Putin’s popularity rating falls to historic low


A screen shows Russia’s President Vladimir Putin during the 15th annual end-of-year news conference at the World Trade Centre in Moscow.

Valery Sharifulin

Russian President Vladimir Putin’s approval rating fell in April to a historic low as the coronavirus crisis engulfs the country, along with the rest of the world.

Putin’s approval rating fell to 59% in April, down from 63% in the previous month, according to a poll carried out by the independent Levada Center in Russia, which surveyed 1,608 Russian adults between April 24-27. 

The poll was conducted by telephone rather than face to face, and the pollster said this “significant” change in the methodology could have contributed to Putin’s lower rating. In January, his approval rating stood at 68%, and in February, at 69%.

Still, Levada’s Deputy Director Denis Volkov told Reuters Wednesday that although the change in methodology could have shaved 1-2% off Putin’s rating, even a rating of 61% would still mean Putin’s approval rating was on par with a recent low recorded in 2013. Wednesday’s figure means it has hit lows not seen since Putin first rose to power in 1999.

The poll comes as Russia’s president grapples with the coronavirus outbreak in the country — perhaps the biggest challenge that has faced him during his 20 years of leading the country, whether as president or prime minister (he has alternated between the roles since late 1999).

For the fourth day in a row on Wednesday, Russia reported more than 10,000 new cases of the virus (10,559 cases to be precise) from the previous day, bringing the total number of cases to 165,929. Russia’s coronavirus crisis response center reported 86 new deaths, bringing the total number of fatalities to 1,537.

Dmitry Peskov, Putin’s spokesman and a top official at the Kremlin, told CNBC that the approval ratings were volatile at the moment, due to the country’s acute coronavirus outbreak.

“It’s understandable that in such a difficult situation when people are losing their businesses, people are losing their salaries, people are suffering from staying at home, with their children, people are suffering from not being able to send their children to school. This is the reality we have to deal with,” he said, and that had affected their grounds for optimism.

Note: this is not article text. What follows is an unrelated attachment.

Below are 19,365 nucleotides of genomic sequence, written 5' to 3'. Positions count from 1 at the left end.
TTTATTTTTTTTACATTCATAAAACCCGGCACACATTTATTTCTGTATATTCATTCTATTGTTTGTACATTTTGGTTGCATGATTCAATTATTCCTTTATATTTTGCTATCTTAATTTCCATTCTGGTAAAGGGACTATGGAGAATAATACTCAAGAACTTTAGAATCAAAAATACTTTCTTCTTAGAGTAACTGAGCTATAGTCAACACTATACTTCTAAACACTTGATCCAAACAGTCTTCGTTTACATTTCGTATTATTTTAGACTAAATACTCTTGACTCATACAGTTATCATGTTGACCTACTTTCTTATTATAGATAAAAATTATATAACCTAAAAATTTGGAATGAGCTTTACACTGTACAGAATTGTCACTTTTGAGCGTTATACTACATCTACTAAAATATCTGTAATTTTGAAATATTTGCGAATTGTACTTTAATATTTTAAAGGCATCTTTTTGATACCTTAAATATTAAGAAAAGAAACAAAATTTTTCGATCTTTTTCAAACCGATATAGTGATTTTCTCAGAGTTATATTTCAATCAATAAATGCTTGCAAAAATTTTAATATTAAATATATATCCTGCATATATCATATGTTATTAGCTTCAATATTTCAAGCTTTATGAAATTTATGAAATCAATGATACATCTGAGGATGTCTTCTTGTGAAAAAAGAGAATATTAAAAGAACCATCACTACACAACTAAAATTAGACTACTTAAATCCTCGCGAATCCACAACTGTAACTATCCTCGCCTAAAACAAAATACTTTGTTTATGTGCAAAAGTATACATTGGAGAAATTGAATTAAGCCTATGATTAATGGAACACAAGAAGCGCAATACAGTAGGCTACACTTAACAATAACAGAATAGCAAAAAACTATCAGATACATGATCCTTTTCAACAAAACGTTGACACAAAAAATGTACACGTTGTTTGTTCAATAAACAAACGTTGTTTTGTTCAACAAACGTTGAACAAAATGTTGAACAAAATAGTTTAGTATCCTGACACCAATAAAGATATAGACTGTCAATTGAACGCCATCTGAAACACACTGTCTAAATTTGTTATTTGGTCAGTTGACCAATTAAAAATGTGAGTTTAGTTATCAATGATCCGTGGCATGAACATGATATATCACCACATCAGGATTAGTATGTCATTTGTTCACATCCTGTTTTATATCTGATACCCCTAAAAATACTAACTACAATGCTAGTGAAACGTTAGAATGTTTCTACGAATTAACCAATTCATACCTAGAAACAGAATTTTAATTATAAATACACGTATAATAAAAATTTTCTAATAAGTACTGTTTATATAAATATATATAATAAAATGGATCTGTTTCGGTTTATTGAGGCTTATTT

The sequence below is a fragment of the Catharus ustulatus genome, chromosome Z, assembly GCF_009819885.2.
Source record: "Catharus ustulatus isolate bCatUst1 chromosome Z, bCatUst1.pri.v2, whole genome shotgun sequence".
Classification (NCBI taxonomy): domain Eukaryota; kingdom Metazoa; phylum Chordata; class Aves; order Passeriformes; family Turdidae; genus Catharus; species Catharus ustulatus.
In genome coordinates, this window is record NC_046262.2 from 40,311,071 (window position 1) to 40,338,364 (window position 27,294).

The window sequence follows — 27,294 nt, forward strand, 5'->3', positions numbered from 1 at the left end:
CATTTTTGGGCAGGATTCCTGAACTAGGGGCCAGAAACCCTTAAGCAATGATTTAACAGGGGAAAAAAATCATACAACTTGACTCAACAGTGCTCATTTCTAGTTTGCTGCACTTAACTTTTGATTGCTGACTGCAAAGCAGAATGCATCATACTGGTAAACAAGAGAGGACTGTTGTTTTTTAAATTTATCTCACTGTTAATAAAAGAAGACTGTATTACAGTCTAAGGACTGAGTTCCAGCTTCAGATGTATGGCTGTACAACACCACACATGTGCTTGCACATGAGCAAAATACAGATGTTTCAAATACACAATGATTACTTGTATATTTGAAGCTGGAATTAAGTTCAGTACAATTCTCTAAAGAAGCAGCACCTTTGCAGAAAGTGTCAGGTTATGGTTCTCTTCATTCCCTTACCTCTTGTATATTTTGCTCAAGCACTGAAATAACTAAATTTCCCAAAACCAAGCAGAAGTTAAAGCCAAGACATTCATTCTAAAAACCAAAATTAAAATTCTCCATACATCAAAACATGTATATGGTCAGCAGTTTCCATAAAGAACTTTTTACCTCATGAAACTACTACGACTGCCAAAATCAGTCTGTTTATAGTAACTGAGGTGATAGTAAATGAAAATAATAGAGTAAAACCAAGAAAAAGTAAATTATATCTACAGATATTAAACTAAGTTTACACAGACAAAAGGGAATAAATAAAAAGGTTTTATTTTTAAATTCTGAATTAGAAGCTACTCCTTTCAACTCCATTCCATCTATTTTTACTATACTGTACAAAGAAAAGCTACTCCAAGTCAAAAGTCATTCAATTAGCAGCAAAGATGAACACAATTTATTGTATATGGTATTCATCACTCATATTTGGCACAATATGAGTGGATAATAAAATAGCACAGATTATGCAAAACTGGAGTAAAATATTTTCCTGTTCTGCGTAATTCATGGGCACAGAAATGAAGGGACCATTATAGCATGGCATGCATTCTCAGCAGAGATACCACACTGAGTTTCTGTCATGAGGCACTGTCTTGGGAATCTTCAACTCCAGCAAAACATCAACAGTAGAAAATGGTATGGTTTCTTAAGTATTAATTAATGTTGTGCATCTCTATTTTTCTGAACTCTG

Peskov said Putin had never depended on his popularity rating, however. “He (Putin) has said numerous times that for a statesman, it’s impossible to be dependent on your rating. Because if everyday you’re nervous about your rating, you simply won’t be able to take responsible decisions. This is his way of doing business,” Peskov noted on Tuesday.

Nonetheless, an approval rating of 59% for the 67-year old president is still the lowest level that his rating has been in years. In November 2013, Putin’s approval rating stood at a comparable low of 61% but it shot up to 80% in March 2014 after Russia annexed Crimea from Ukraine. Russia provoked international condemnation for that, and sanctions remain on the country to this day.

Putin’s approval rating has remained high. Although in 2019, the rating lingered in the 60-70% range. Before the coronavirus outbreak struck Russia, the country was going to hold a referendum on constitutional changes that would allow the president to run for more terms in office. The vote has been postponed.


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